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Forests in Pennsylvania stable, but plenty of risks abound

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By Anna Orso

Published: Monday, Nov. 4, 2013, 11:57 p.m.

STATE COLLEGE — More than half of Pennsylvania remains covered by forest in spite of invasive critters and plants, urban sprawl and development, according to the U.S. Department of Agriculture.

But those threats are growing, and the state's forest is changing, the USDA warns in a recent report.

“We keep modifying this place where we live to things that don't fit. Then what's the future of that forest?” said James Finley, professor of forest resources management at Penn State University. “What's the future of the value we tie to it?”

About 59 percent of the state, or 16.7 million acres, is forest that has remained stable for several decades, Finley said.

But continuing development, particularly in southern parts of the state, threatens forest growth and is causing some areas to lose forest cover.

Other areas, especially in northern parts of the state, are gaining forest, largely because some agricultural areas are being returned to forest land. Greene, Bedford, Washington and Somerset counties are among those increasing in forest cover, Finley said.

Urban sprawl and development in parts of the state are deforesting about 150 acres of forest land a day. Finley said conversion of agricultural lands eventually will occur more slowly than the deforestation, so within the next decade, Pennsylvania's forest cover likely will decline.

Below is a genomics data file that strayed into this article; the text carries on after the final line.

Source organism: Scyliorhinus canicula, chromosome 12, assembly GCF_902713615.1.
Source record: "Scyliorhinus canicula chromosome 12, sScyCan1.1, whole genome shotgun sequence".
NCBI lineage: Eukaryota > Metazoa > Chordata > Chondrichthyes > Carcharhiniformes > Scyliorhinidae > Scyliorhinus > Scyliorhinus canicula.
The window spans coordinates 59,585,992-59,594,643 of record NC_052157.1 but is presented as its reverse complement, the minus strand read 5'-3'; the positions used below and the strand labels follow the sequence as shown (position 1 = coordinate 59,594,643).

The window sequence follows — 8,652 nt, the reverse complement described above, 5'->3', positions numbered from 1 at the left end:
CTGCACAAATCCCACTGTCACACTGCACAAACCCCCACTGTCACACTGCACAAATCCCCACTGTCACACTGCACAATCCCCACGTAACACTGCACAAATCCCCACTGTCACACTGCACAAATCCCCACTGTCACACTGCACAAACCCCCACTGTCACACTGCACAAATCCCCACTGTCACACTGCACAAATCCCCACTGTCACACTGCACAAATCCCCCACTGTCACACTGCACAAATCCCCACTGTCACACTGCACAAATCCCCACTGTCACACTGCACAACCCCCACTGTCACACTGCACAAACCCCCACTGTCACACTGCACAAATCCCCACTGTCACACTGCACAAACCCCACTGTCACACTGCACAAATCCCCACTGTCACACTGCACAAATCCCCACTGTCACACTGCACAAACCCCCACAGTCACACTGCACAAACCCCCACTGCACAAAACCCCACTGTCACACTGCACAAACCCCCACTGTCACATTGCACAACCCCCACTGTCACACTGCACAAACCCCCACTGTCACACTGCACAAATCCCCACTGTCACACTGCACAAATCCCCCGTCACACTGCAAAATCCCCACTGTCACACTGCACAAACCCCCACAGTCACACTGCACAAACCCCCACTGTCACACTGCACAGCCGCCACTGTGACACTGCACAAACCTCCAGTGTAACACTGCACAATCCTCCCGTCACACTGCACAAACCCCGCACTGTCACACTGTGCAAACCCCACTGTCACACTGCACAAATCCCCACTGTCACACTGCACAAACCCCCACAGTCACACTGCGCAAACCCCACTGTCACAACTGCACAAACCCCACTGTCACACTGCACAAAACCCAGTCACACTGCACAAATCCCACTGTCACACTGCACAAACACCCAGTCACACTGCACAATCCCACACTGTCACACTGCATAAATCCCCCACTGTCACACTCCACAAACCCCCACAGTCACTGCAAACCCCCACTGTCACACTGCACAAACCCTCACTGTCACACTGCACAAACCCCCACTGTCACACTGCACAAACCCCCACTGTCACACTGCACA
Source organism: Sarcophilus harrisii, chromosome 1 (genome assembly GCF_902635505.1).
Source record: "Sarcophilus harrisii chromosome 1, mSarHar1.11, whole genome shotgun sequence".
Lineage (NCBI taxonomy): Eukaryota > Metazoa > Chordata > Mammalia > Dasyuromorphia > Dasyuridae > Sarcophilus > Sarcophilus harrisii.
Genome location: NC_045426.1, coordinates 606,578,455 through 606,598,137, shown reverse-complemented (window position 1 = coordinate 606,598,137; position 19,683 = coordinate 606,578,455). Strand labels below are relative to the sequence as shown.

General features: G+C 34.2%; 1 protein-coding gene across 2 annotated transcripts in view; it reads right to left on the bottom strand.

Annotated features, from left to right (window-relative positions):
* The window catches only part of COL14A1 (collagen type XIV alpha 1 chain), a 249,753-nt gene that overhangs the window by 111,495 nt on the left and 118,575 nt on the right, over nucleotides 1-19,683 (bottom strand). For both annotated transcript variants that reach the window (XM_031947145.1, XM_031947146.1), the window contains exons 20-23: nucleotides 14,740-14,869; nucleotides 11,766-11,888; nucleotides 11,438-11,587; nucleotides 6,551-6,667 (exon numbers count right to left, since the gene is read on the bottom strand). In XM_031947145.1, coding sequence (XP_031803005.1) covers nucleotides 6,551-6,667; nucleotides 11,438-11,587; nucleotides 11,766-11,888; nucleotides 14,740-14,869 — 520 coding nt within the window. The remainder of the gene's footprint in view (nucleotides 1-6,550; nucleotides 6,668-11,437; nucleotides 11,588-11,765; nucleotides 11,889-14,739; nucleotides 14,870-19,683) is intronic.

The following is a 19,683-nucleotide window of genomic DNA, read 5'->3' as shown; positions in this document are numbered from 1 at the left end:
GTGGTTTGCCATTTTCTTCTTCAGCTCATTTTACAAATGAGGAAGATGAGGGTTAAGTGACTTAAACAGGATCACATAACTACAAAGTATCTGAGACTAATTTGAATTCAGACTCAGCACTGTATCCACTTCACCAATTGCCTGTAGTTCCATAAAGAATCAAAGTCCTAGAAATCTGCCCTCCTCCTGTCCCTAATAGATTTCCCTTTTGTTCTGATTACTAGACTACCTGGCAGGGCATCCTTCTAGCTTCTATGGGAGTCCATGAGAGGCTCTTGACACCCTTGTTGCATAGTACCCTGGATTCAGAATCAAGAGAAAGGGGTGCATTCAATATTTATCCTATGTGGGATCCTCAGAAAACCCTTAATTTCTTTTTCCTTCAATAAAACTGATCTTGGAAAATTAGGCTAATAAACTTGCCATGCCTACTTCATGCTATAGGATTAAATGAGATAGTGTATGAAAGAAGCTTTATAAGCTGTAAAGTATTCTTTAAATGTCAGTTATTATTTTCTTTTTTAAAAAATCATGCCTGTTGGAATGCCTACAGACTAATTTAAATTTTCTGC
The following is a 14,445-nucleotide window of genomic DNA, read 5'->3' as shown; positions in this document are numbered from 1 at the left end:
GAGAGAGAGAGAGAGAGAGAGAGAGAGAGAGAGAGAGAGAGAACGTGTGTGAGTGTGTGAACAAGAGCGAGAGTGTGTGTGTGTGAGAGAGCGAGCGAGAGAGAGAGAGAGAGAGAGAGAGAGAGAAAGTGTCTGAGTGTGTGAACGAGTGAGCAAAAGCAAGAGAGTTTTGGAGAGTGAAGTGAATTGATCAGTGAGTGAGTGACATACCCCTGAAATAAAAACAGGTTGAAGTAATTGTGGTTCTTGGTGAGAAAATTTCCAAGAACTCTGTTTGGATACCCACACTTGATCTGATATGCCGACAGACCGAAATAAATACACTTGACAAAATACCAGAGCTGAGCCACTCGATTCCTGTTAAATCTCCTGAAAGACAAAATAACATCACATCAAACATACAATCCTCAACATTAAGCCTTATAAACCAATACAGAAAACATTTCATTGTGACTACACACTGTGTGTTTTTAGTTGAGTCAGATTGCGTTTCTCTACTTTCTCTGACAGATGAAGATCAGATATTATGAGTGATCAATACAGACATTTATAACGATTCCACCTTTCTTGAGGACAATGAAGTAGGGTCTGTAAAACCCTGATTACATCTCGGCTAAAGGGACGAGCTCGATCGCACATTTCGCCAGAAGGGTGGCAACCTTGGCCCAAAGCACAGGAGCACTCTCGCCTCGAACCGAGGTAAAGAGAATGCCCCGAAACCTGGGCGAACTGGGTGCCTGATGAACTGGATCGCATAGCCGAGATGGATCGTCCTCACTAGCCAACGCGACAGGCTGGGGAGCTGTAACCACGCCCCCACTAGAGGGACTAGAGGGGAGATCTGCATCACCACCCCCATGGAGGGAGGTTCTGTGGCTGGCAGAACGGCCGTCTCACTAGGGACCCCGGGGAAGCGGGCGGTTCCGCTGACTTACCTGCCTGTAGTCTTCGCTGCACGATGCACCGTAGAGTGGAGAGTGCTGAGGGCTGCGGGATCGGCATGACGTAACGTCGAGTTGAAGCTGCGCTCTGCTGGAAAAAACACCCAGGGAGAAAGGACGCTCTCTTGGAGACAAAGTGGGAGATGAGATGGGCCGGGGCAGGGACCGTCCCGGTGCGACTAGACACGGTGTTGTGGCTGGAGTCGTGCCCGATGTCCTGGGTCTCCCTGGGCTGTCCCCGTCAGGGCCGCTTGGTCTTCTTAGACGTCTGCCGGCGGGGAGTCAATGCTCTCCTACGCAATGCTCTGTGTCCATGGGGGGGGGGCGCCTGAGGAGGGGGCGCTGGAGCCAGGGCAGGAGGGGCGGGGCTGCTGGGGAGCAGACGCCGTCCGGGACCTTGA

Finley said Pennsylvanians should be concerned about the effects of shrinking forests.

“I hope a lot of people make the connection between forest and water,” he said. “Pennsylvania has more miles of streams than any other state in the union, and we have a lot of relatively high-quality water in this state, and that water originated in forested watersheds.”

In addition to the effect on water, a decline in forests could affect wildlife and threaten species that depend on healthy forests.

Forest tracts are decreasing in size, too.

William McWilliams, a forest researcher with the USDA Forest Service, said forest lands outside cities tend to become fragmented, leading to smaller tracts. With increasing urbanization, the amount of fragmentation is growing.

Finley is troubled by evidence that shows forests are not regenerating trees as well as they could. The USDA report indicates that four of every 10 acres show adequate tree regeneration after development.

Amanda Witman, a spokeswoman with the state Department of Environmental Protection, said Pennsylvania doesn't have overarching laws that regulate development on or near forest land and watersheds. That regulation is left up to municipalities.

Anna Orso is a freelance reporter based in State College.

 

 
 


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